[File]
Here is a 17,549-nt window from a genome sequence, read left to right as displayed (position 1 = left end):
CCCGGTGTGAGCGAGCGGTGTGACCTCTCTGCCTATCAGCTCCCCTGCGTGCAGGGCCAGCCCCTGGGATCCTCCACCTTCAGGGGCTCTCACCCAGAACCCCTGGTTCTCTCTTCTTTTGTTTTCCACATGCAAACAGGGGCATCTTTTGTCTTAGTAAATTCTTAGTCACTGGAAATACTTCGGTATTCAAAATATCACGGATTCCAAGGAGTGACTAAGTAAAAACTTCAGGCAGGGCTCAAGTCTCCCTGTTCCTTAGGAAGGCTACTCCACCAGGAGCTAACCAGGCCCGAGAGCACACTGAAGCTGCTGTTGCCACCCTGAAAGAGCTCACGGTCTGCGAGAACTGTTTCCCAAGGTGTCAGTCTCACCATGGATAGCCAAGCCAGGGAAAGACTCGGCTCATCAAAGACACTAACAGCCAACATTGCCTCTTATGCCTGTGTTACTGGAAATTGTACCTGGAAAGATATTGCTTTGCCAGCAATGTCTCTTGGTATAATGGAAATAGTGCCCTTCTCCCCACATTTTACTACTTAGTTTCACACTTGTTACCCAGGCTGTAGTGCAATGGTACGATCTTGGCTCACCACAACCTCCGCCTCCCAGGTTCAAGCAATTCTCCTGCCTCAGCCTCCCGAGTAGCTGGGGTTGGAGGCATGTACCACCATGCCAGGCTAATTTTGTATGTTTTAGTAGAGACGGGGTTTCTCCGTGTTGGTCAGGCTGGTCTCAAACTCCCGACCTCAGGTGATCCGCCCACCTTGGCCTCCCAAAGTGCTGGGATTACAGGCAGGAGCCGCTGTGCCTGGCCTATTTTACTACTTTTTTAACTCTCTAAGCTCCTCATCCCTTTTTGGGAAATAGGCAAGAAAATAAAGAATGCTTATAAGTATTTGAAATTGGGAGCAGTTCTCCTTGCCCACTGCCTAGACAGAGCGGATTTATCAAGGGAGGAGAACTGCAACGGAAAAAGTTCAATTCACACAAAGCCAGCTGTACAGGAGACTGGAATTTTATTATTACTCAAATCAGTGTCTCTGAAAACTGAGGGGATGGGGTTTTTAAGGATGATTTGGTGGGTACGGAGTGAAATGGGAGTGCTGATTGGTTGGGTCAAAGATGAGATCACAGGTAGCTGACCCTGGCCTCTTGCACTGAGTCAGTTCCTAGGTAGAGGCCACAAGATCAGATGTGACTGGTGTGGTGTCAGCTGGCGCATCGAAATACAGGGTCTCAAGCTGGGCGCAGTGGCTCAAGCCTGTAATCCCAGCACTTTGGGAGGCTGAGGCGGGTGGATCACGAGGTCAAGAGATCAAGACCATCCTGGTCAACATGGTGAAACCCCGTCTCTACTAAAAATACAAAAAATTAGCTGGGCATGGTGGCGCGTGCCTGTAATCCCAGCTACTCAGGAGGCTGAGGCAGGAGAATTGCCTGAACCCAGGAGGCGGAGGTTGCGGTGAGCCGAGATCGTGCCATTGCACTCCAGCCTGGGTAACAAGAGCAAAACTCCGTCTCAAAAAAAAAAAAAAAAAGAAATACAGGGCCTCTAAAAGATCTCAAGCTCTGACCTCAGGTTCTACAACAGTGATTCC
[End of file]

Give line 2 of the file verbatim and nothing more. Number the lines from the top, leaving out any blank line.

CCCGGTGTGAGCGAGCGGTGTGACCTCTCTGCCTATCAGCTCCCCTGCGTGCAGGGCCAGCCCCTGGGATCCTCCACCTTCAGGGGCTCTCACCCAGAACCCCTGGTTCTCTCTTCTTTTGTTTTCCACATGCAAACAGGGGCATCTTTTGTCTTAGTAAATTCTTAGTCACTGGAAATACTTCGGTATTCAAAATATCACGGATTCCAAGGAGTGACTAAGTAAAAACTTCAGGCAGGGCTCAAGTCTCCCTGTTCCTTAGGAAGGCTACTCCACCAGGAGCTAACCAGGCCCGAGAGCACACTGAAGCTGCTGTTGCCACCCTGAAAGAGCTCACGGTCTGCGAGAACTGTTTCCCAAGGTGTCAGTCTCACCATGGATAGCCAAGCCAGGGAAAGACTCGGCTCATCAAAGACACTAACAGCCAACATTGCCTCTTATGCCTGTGTTACTGGAAATTGTACCTGGAAAGATATTGCTTTGCCAGCAATGTCTCTTGGTATAATGGAAATAGTGCCCTTCTCCCCACATTTTACTACTTAGTTTCACACTTGTTACCCAGGCTGTAGTGCAATGGTACGATCTTGGCTCACCACAACCTCCGCCTCCCAGGTTCAAGCAATTCTCCTGCCTCAGCCTCCCGAGTAGCTGGGGTTGGAGGCATGTACCACCATGCCAGGCTAATTTTGTATGTTTTAGTAGAGACGGGGTTTCTCCGTGTTGGTCAGGCTGGTCTCAAACTCCCGACCTCAGGTGATCCGCCCACCTTGGCCTCCCAAAGTGCTGGGATTACAGGCAGGAGCCGCTGTGCCTGGCCTATTTTACTACTTTTTTAACTCTCTAAGCTCCTCATCCCTTTTTGGGAAATAGGCAAGAAAATAAAGAATGCTTATAAGTATTTGAAATTGGGAGCAGTTCTCCTTGCCCACTGCCTAGACAGAGCGGATTTATCAAGGGAGGAGAACTGCAACGGAAAAAGTTCAATTCACACAAAGCCAGCTGTACAGGAGACTGGAATTTTATTATTACTCAAATCAGTGTCTCTGAAAACTGAGGGGATGGGGTTTTTAAGGATGATTTGGTGGGTACGGAGTGAAATGGGAGTGCTGATTGGTTGGGTCAAAGATGAGATCACAGGTAGCTGACCCTGGCCTCTTGCACTGAGTCAGTTCCTAGGTAGAGGCCACAAGATCAGATGTGACTGGTGTGGTGTCAGCTGGCGCATCGAAATACAGGGTCTCAAGCTGGGCGCAGTGGCTCAAGCCTGTAATCCCAGCACTTTGGGAGGCTGAGGCGGGTGGATCACGAGGTCAAGAGATCAAGACCATCCTGGTCAACATGGTGAAACCCCGTCTCTACTAAAAATACAAAAAATTAGCTGGGCATGGTGGCGCGTGCCTGTAATCCCAGCTACTCAGGAGGCTGAGGCAGGAGAATTGCCTGAACCCAGGAGGCGGAGGTTGCGGTGAGCCGAGATCGTGCCATTGCACTCCAGCCTGGGTAACAAGAGCAAAACTCCGTCTCAAAAAAAAAAAAAAAAAGAAATACAGGGCCTCTAAAAGATCTCAAGCTCTGACCTCAGGTTCTACAACAGTGATTCC